The UK government will quickly regret signing such a deal as it becomes clear that it offers only an endless process of disputes with the EU in return for modest and rapidly declining economic benefits.”

Eating humble pie over Covid-19 control failures, by Cam Bowie

The control of Covid-19 has been a public health and an economic failure. Dr Cameron Bowie, a public health physician, argues that the mix of scientific arrogance and belief in the private sector are to blame and will need to be reversed if control is to be successful.

“Are we too arrogant to admit our failings and seek advice from those who have succeeded?  Is it a pie worth eating?

Brexit Bias. A New Low for the BBC, by Brian Morris

Brian Morris analysed the words spoken in a number of BBC TV News bulletins on Monday 7th December 2020 and on the following days. He was not surprised to find bias in favour of the EU but was surprised to find how blatant and obvious it often was.

“The idea that the UK is asking for any sort of ‘privileges’ is ludicrously false. The ‘benefits’ and ‘privileges’ of a free trade deal are there for both parties.”

Only a ‘good’ Brexit can stop Scottish independence, by Robert Tombs

Professor Robert Tombs views Scottish separatism as a pipedream. To be accurate it is a dream of becoming another tiny dependency of the EU. With oil prices indefinitely depressed, the tempting secessionism of the wealthy turns into the prospect of a relatively poor region cutting itself off from its economic mainstay.

Victimhood has always been the core of nationalism.”

Why Sturgeon Might Not Actually Be Leading an Unstoppable Force, by Kevin Hague

Kevin Hague argues that support for independence in Scotland is wide but shallow. Much that is believed in Scotland about Scotland’s financial viability is factually wrong. What is needed now is to repair Scots’ feelings on being valued within the UK.

Politicians outside Scotland who would defend the Union need to find their voices and articulate why Scotland matters to them – and Scots need to hear it.”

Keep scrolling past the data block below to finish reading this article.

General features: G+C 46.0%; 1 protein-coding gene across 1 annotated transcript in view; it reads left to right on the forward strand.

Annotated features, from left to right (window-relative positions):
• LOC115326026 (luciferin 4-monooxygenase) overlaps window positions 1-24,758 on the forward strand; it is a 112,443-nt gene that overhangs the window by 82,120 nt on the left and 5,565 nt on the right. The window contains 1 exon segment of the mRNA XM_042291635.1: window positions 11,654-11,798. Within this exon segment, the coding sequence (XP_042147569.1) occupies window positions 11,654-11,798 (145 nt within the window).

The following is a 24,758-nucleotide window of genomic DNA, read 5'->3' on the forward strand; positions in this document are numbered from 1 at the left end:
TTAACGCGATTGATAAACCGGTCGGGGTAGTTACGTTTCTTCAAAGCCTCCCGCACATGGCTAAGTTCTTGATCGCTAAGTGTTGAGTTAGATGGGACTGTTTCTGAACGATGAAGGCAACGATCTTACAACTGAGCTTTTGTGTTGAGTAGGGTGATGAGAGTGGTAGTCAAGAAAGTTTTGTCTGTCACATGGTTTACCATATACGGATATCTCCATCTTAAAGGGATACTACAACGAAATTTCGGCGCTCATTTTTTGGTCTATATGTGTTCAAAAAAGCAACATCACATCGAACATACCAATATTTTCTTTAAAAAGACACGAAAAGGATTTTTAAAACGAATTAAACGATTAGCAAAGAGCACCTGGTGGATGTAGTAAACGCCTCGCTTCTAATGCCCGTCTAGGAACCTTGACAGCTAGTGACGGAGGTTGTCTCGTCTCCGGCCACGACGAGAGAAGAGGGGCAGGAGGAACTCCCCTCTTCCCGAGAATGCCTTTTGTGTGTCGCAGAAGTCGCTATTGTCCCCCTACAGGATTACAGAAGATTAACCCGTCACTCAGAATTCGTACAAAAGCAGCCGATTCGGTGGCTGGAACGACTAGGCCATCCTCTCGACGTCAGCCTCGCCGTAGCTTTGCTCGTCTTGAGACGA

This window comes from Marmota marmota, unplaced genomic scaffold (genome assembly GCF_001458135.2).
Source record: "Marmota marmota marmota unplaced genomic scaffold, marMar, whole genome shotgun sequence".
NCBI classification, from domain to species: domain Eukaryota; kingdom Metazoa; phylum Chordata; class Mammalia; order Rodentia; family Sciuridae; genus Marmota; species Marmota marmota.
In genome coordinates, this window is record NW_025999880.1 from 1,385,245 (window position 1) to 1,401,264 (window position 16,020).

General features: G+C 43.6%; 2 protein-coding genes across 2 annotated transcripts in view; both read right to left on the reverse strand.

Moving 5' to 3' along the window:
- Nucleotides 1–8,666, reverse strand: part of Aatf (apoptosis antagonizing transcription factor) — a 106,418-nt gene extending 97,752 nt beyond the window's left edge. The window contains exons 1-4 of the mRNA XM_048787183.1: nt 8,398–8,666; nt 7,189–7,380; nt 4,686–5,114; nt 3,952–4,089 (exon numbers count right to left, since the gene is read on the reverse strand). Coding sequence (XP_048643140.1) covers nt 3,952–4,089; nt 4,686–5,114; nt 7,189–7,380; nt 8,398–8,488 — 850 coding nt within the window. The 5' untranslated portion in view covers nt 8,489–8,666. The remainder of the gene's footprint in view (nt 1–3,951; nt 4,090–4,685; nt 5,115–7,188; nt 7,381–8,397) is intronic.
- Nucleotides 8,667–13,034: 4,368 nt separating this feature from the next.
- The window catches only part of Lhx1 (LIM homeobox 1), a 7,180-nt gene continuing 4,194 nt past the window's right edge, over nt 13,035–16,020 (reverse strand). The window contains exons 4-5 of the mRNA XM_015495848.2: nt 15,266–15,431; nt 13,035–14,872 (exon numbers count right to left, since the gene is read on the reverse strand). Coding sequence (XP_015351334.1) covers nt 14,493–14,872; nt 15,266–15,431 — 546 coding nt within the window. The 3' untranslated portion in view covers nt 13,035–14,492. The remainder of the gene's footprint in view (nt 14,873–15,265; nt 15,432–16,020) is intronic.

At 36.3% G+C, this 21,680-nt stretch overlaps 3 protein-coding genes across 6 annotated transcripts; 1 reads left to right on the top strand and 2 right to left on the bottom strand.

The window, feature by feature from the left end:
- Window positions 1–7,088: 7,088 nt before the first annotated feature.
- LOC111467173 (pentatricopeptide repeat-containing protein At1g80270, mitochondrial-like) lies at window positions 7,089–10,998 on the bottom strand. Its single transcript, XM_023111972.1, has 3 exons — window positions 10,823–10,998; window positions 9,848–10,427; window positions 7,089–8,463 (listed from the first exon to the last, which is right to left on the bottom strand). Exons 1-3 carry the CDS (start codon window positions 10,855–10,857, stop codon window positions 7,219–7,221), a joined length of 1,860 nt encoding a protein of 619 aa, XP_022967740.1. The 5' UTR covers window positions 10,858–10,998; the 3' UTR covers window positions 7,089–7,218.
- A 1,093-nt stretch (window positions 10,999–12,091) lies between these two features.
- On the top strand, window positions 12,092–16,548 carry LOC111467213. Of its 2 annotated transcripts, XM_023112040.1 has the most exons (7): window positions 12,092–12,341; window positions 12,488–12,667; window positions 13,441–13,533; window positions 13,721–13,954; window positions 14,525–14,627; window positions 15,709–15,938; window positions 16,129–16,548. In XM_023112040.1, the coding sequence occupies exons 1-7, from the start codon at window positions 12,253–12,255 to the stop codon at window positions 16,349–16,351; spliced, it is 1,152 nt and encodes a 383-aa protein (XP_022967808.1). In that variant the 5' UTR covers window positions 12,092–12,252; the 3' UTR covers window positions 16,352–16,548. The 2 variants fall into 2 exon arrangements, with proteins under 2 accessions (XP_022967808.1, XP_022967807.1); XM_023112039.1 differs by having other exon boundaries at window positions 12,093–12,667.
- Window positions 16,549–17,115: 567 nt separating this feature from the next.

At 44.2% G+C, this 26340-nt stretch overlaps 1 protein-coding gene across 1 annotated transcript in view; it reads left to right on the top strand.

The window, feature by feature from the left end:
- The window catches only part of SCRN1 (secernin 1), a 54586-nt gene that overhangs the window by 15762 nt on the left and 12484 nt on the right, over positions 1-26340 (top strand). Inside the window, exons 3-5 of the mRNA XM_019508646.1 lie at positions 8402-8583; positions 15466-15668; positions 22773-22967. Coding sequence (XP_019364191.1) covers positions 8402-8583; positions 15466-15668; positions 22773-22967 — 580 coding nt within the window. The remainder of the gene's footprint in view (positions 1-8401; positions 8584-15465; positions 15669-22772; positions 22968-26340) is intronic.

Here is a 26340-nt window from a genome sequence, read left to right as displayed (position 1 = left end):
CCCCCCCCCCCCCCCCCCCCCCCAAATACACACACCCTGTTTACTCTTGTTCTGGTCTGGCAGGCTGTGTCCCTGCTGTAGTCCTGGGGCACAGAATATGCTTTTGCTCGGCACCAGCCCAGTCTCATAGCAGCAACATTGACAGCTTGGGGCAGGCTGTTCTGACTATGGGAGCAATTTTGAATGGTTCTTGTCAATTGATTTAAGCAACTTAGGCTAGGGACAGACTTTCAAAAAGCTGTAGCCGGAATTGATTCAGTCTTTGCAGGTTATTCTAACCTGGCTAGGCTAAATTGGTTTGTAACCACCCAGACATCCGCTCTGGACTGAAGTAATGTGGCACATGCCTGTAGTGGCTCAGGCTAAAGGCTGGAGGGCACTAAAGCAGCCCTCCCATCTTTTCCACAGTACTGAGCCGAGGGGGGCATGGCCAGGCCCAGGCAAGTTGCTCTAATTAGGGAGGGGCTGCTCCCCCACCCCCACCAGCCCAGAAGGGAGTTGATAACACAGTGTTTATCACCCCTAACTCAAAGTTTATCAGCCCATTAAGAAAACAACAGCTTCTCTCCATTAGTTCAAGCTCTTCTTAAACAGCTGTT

We are also on Twitter, posting articles and retweeting the daily events that bring Brexit to the fore in the national news.


Discussion also continues over on Facebook.

How you can help

There is much about Brexit still to be decided. Our MPs listen to their constituents. Do continue to send them links to our articles, especially on matters relevant to your constituency – for example, in rural areas, articles on the threat to British agriculture. Alternatively, make an appointment to speak to them at their next surgery. Let them know what you want post-Brexit Britain to look like.

As Boris Johnson said in in his post-election address, it is also time for unity and reconciliation. Keep reading our posts and share links to our quality content to help others understand how leaving the EU will be good for the UK economy and for our own democratic governance. We aim to educate our critics to think differently and more positively about the long-term impact of Brexit.

You can follow us on Facebook and Twitter.

Yours Sincerely, 

Newsletter Editor

An Oxbridge PhD Student

Dr Graham Gudgin 
Economist, Centre for Business Research, Judge Business School University of Cambridge

Professor Robert Tombs
Emeritus Professor of French History, University of Cambridge

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Briefings For Britain